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As many of you may have recently noticed, LinkedIn has a relatively new feature which allows you to add your own skills in the form of short keywords and your 1st level contacts can endorse you for those skills.

When LinkedIn Endorsements were first rolled out, I genuinely added skills that I believed I exercise on a daily basis, but to my surprise, I started receiving public endorsements from contacts I have neither worked nor interacted.

At first it was flattering; I’d log into LinkedIn everyday and check my notifications to see my contacts endorsing me on skills I exercise. It did not take long for that flattery to turn into frustration as it became almost like a game of ‘I’ll scratch your back if you scratch mine’. I started receiving messages from those same contacts with a short “hello, I have endorsed you, please endorse me too.”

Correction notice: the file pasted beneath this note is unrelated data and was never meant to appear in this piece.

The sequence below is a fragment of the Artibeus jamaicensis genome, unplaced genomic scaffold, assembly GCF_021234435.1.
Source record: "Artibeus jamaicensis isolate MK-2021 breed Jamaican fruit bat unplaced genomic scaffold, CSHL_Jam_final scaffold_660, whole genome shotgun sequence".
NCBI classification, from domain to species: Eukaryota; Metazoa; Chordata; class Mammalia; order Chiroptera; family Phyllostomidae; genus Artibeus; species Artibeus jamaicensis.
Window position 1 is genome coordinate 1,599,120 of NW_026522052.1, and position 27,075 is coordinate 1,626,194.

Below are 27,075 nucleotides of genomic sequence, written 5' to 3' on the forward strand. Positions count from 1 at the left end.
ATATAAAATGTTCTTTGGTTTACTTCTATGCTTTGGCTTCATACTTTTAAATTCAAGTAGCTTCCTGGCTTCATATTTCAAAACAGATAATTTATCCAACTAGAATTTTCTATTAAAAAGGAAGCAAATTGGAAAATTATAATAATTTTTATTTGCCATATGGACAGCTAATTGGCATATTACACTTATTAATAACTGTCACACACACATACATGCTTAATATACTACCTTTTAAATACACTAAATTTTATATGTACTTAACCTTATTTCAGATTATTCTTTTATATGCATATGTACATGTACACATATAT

In my world, if I were to endorse or recommend someone for a skill or quality they possess, it would only happen if I genuinely believed and experienced that that person actually has those qualities. Let’s not forget an important point here; when you recommend someone, your credibility is immediately on the line.

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  1. 1. Name
  2. 2. Email
  3. 3. Phone number
  4. 4. Company
  5. 5. Company website
  6. 6. Message